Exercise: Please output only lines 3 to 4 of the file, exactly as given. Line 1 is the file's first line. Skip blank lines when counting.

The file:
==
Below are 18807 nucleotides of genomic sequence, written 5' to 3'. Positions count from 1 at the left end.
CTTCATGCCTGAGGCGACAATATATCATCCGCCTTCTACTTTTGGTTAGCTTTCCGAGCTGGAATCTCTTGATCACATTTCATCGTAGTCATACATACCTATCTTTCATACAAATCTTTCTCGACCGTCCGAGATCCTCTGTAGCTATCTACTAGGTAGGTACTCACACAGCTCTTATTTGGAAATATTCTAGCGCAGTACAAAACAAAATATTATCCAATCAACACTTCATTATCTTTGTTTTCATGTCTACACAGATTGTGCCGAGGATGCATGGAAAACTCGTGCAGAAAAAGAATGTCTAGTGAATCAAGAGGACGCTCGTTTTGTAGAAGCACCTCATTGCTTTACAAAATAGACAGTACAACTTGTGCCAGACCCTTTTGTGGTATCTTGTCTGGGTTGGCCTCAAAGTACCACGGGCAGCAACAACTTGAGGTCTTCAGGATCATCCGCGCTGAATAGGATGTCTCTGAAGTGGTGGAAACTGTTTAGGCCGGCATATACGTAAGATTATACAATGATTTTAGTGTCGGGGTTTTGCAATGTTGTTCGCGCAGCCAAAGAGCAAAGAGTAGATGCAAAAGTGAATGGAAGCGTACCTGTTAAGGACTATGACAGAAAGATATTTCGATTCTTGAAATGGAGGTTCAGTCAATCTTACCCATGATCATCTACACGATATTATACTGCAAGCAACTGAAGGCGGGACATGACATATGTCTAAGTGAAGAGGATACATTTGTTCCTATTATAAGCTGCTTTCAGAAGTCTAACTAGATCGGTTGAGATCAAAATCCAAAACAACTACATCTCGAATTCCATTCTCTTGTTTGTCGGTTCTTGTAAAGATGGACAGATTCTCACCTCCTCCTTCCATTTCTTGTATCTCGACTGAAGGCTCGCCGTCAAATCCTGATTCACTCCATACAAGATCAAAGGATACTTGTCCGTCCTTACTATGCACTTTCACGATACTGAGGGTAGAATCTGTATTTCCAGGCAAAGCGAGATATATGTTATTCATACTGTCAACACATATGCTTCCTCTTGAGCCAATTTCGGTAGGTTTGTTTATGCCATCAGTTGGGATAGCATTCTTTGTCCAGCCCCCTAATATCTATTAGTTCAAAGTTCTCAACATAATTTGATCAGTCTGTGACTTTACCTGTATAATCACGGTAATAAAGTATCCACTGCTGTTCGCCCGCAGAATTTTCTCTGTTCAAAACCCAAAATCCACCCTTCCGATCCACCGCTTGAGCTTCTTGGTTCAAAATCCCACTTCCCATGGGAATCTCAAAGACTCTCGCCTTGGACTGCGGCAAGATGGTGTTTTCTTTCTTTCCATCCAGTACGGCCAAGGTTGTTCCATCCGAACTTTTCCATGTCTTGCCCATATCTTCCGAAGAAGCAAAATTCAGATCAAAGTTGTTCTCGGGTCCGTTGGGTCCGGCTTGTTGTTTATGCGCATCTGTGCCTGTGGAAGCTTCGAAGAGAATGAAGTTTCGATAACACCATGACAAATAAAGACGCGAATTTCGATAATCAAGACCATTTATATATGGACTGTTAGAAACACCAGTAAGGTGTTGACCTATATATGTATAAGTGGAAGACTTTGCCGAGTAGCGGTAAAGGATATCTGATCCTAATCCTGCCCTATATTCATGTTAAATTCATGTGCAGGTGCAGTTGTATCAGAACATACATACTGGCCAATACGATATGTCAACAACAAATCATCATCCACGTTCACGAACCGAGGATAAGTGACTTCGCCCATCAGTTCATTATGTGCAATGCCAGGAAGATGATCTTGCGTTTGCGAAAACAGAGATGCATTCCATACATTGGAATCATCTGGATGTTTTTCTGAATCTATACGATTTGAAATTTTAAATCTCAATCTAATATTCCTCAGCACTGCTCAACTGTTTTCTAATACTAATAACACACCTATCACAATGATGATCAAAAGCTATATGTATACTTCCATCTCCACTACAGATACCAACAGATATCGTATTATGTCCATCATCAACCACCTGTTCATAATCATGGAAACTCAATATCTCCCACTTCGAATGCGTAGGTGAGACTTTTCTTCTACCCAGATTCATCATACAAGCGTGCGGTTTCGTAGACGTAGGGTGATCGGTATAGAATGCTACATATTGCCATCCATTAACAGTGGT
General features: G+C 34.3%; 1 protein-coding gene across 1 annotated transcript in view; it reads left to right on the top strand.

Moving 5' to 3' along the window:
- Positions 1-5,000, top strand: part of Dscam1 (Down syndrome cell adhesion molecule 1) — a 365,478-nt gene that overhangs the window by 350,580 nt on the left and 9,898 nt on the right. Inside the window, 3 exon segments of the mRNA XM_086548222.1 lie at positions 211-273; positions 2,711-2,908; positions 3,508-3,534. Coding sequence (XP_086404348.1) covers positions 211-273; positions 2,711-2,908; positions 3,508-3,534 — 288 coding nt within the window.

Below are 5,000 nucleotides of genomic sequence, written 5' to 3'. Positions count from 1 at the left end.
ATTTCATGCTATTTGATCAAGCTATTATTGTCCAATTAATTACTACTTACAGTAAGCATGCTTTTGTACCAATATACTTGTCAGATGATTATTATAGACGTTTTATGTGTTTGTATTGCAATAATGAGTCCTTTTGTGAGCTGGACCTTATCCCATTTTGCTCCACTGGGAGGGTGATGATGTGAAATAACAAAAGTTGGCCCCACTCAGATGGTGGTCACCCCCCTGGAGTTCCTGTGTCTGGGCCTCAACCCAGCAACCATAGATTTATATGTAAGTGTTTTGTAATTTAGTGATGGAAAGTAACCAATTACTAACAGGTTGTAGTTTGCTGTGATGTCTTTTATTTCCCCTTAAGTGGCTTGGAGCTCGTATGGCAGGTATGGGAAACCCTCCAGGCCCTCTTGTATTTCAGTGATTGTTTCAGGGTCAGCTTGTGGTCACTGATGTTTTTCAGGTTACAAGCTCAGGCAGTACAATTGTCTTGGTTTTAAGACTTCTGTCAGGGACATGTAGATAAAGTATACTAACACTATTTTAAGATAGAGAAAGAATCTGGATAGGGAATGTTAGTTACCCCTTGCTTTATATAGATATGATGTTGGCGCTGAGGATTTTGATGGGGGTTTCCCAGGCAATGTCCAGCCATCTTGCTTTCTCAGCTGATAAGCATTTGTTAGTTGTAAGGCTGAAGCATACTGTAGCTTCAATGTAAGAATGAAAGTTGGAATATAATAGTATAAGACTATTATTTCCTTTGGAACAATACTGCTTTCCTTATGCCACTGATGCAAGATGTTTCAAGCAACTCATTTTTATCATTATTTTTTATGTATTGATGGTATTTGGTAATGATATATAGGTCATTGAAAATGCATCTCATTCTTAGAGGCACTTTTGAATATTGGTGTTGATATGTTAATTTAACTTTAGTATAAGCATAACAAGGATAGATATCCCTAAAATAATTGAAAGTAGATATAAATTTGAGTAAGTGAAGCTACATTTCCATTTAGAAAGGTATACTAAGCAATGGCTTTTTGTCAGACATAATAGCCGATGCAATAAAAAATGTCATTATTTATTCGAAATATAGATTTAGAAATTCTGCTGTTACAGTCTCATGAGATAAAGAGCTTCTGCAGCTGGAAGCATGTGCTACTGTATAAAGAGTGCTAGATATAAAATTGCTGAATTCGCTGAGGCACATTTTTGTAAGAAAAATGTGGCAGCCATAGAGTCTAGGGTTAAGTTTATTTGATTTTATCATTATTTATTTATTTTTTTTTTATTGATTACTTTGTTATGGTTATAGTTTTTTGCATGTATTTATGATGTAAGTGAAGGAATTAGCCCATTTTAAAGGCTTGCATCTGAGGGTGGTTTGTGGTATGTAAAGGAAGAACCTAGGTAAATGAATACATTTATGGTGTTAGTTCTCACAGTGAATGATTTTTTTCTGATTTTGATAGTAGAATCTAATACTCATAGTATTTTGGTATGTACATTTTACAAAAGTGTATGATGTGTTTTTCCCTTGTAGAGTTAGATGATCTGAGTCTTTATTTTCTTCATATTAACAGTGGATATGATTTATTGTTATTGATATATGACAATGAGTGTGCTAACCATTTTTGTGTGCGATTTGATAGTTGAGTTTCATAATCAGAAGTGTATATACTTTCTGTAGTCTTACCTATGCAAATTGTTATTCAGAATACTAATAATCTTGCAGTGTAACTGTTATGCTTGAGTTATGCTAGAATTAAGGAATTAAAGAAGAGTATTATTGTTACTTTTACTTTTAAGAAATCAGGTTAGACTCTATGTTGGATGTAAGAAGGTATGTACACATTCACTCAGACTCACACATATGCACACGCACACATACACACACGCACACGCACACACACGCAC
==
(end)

General features: G+C 34.3%; 1 protein-coding gene across 1 annotated transcript in view; it reads left to right on the top strand.

Moving 5' to 3' along the window: